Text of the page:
The half-term driving survival guide

The half-term driving survival guide
The words ‘are we nearly there yet?’ strike anxiety in the hearts of parents everywhere.

With the half-term school holidays upon us, we’ve compiled our complete guide to surviving family trips in the car.

Travel at night, if possible

Sleeping child in car

If you have young children, it’s a great idea to travel at a time they’d usually be sleeping so disruption is kept to a minimum.

Bring some home comforts – favourite toys, blankets and pillows – to make the car feel as warm and snug as possible for them. Let them travel in their PJs so they can go straight to bed when you arrive if it’s late at night.

If you’re travelling during the day, make sure you schedule plenty of stops to stretch your legs, get some air and go to the toilet. Letting the kids run around for 10 minutes can really pay off, making the rest of the journey more peaceful.

Steer clear of ‘carguments’

Carguements

When you put several members of the same family in a confined space together, there’s usually only one outcome – arguments.

The number one cause of ‘carguments’ is not knowing the best route to take. Checking a reliable route planner can easily put a stop to directional squabbles. It’s also worth having a map in the car in case technology fails you.

Driving too fast – or indeed too slow – is also a common bone of contention. It could be that you’re trying to make up for lost time or have to get to the nearest service station for an urgent toilet break.

But always make sure you prioritise road safety and stick to the speed limits at all times - this will also help to avoid an ear-bashing from your nearest and dearest and a costly speeding ticket.

Not surprisingly, noisy children are another top cause of in-car fracas. If all hell breaks loose in the back, pull over before you get too distracted. Preparing entertainment and packing snacks should help to keep the peace.

Keep the kids entertained

Happy child

Occupying younger members of the family is half the battle in getting from A to B successfully.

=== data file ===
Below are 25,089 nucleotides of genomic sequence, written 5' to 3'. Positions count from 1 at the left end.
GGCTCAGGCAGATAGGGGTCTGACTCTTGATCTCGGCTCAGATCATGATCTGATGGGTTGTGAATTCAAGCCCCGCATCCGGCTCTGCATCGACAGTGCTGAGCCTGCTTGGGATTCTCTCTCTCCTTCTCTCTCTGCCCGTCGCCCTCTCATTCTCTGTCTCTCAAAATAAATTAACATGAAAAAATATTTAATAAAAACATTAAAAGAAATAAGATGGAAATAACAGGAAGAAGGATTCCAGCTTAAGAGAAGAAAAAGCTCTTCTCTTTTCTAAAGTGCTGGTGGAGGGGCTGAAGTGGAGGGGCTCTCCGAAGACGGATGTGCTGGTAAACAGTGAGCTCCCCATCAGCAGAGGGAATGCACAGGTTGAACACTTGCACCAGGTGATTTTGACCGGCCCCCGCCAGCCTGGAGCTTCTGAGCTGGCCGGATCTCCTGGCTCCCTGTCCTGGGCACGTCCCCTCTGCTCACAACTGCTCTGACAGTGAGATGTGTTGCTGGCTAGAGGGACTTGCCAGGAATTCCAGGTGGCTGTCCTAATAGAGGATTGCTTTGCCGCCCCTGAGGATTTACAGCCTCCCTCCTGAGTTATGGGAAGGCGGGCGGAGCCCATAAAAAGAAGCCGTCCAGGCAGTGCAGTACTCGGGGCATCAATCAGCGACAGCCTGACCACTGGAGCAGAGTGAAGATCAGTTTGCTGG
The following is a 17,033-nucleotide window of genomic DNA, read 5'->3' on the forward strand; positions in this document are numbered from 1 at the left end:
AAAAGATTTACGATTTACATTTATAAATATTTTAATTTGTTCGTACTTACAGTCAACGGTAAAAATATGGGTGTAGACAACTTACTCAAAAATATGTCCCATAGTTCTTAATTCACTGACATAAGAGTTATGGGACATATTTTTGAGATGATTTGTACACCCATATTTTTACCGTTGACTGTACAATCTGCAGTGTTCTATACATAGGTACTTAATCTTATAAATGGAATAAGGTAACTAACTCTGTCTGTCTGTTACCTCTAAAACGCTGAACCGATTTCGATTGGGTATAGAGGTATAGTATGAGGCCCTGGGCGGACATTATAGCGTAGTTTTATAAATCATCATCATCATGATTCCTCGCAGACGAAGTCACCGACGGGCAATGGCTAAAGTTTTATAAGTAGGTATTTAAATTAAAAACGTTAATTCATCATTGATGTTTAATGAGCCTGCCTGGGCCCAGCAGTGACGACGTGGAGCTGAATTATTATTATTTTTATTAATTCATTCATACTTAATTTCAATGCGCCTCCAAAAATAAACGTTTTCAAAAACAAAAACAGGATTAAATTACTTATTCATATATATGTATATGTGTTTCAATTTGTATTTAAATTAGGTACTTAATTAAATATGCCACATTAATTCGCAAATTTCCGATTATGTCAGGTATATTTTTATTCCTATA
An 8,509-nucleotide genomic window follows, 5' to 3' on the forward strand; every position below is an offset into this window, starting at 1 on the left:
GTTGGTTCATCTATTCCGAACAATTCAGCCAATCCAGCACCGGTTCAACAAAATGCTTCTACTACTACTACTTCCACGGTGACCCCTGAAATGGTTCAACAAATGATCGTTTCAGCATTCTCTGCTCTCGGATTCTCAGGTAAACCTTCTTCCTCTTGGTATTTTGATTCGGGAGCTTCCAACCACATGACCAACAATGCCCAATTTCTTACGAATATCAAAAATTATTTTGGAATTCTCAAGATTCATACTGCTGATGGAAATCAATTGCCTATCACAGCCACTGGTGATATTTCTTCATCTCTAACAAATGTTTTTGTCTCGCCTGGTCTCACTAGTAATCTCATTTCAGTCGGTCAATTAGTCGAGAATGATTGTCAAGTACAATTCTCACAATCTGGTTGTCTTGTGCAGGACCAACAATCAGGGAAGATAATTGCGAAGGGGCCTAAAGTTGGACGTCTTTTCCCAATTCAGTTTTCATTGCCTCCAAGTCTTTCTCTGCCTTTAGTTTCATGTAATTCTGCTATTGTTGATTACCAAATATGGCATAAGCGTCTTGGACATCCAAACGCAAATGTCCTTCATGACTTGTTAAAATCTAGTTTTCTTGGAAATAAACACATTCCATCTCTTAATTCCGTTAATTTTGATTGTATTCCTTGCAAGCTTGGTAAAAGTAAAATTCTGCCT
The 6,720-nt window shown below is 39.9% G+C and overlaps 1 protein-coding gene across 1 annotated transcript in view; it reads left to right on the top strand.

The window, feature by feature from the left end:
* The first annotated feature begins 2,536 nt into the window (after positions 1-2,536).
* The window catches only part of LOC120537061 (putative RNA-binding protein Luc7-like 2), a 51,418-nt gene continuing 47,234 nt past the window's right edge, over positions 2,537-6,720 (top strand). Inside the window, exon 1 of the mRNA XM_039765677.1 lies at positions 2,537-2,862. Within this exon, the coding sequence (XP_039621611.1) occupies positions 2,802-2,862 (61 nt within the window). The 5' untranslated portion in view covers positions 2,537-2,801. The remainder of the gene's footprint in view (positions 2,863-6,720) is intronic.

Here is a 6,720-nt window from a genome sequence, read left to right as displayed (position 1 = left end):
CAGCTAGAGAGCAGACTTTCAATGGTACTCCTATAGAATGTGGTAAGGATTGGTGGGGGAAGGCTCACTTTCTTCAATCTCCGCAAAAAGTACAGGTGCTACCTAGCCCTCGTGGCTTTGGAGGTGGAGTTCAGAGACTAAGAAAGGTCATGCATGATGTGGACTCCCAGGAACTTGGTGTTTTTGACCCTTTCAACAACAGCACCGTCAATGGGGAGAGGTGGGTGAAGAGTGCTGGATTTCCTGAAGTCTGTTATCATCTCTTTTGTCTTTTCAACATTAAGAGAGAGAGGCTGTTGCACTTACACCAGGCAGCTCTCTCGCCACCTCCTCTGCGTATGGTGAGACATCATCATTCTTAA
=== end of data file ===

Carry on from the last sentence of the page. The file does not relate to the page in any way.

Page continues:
Tablets and portable DVD players are great for holding kids’ attention. Just remember to pack headphones, and make sure all devices are fully charged before you set off. If your child is prone to car sickness, however, staring at a screen probably isn’t the best idea.

There’s nothing wrong with playing good old-fashioned car games instead, so why not bring back classics like ‘I-Spy’ or the ‘Banana Game’, which involves trying to spot vehicles with yellow on them.

Older children can play educational games, such as naming all the US states or capitals of countries in the EU, especially if you’re on a European road trip. Introduce an element of competition, and you’ll keep them entertained for hours.

A singsong is also a great way to pass the time, and this doesn’t mean just putting ‘Let It Go’ on repeat. Prepare for the journey by creating a playlist that includes songs everyone can enjoy.

Stay calm in traffic jams

Angry driver

The volume of traffic on the roads always increases at the start of the school holidays. The trick is to stay patient, which is easier said than done we know.

Read our guide on the causes traffic jams and how to stop them.

Bear in mind that other drivers are in the same boat as you – blaring your horn and being aggressive will only elevate your stress levels. Don’t be the one who ruins your family break before it’s even started.

While you can never predict traffic, you can try and pre-empt traffic pinch points before you leave. Simple forward planning can help you avoid traffic blackspots at peak times, apps like Waze can help identify these.

Also it’s a good idea to download the free RAC traffic app so you can receive up-to-the-minute traffic news to your smartphone and adapt your route to the current traffic.

You can also keep your radio tuned in for traffic updates along the way.

The roads most likely to be affected by extra traffic are those that lead to major cities, tourist destinations and transport hubs including airports, the Channel Tunnel and Eurostar.

If you do get stuck in a jam and you’re not moving, turn off your engine as this saves fuel, lowers emissions and prevents overheating.

Pre-journey car checks

Check your car

You can bet your life that if something does go wrong with your car, it’ll be when it’s full of kids, you’re in the middle of nowhere and it’s just started raining.

The last thing you want is to break down (both mentally and physically) on holiday, so take time before you leave to carry out basic vehicle checks, including tyre pressures and oil and coolant levels. Make sure you have your breakdown details with you just in case.

For more advice, read our top 10 checks to detect a breakdown and be sure to have packed your fully-stocked winter breakdown kit.

Don’t forget to pack snacks too - a hungry traveller doesn’t make for a happy one, whatever age you are.

Children and adults alike can get pretty irritable if they don’t have full stomachs, and getting stuck in a traffic jam only adds to the frustration.

Be prepared by bringing some healthy snacks along such as fruit, cereal bars, bottles of water and cartons of juice. You don’t want too much of a sugar rush where the kids are concerned, so don’t just ply them with sweets to keep them quiet.

A few snacks will help to keep the hunger pangs at bay, and mean there’s less chance of wanting a pricy fast food meal when you stop at a service station.

READ NEXT: Learning holidays: the world’s most creative retreats

Did you know, you can get fined for moving out of the way of an ambulance?

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